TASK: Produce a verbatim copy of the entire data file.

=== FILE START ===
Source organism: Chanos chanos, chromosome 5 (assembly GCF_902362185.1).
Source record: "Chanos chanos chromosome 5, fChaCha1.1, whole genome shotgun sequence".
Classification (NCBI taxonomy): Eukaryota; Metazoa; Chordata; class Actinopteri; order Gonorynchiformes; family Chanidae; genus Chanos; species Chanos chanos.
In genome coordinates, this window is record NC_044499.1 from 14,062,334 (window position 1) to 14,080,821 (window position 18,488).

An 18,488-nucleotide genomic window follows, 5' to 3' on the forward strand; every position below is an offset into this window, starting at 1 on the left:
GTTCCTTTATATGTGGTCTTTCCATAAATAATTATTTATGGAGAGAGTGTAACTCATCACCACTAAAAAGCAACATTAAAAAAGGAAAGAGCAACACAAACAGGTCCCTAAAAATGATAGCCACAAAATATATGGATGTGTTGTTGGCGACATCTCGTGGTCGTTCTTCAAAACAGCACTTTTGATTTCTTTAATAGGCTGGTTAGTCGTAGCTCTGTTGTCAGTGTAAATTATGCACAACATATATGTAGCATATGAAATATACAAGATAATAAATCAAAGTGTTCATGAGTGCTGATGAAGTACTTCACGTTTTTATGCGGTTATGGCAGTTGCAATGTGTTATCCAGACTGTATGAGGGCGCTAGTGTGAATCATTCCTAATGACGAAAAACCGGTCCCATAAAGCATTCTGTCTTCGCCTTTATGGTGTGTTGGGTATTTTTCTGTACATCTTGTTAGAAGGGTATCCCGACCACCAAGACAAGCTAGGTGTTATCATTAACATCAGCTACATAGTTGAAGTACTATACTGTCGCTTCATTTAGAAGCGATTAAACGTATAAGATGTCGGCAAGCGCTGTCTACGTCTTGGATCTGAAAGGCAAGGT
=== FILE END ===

Source organism: Chanos chanos, chromosome 5 (assembly GCF_902362185.1).
Source record: "Chanos chanos chromosome 5, fChaCha1.1, whole genome shotgun sequence".
Classification (NCBI taxonomy): Eukaryota; Metazoa; Chordata; class Actinopteri; order Gonorynchiformes; family Chanidae; genus Chanos; species Chanos chanos.
In genome coordinates, this window is record NC_044499.1 from 14,062,334 (window position 1) to 14,080,821 (window position 18,488).

An 18,488-nucleotide genomic window follows, 5' to 3' on the forward strand; every position below is an offset into this window, starting at 1 on the left:
GTTCCTTTATATGTGGTCTTTCCATAAATAATTATTTATGGAGAGAGTGTAACTCATCACCACTAAAAAGCAACATTAAAAAAGGAAAGAGCAACACAAACAGGTCCCTAAAAATGATAGCCACAAAATATATGGATGTGTTGTTGGCGACATCTCGTGGTCGTTCTTCAAAACAGCACTTTTGATTTCTTTAATAGGCTGGTTAGTCGTAGCTCTGTTGTCAGTGTAAATTATGCACAACATATATGTAGCATATGAAATATACAAGATAATAAATCAAAGTGTTCATGAGTGCTGATGAAGTACTTCACGTTTTTATGCGGTTATGGCAGTTGCAATGTGTTATCCAGACTGTATGAGGGCGCTAGTGTGAATCATTCCTAATGACGAAAAACCGGTCCCATAAAGCATTCTGTCTTCGCCTTTATGGTGTGTTGGGTATTTTTCTGTACATCTTGTTAGAAGGGTATCCCGACCACCAAGACAAGCTAGGTGTTATCATTAACATCAGCTACATAGTTGAAGTACTATACTGTCGCTTCATTTAGAAGCGATTAAACGTATAAGATGTCGGCAAGCGCTGTCTACGTCTTGGATCTGAAAGGCAAGGT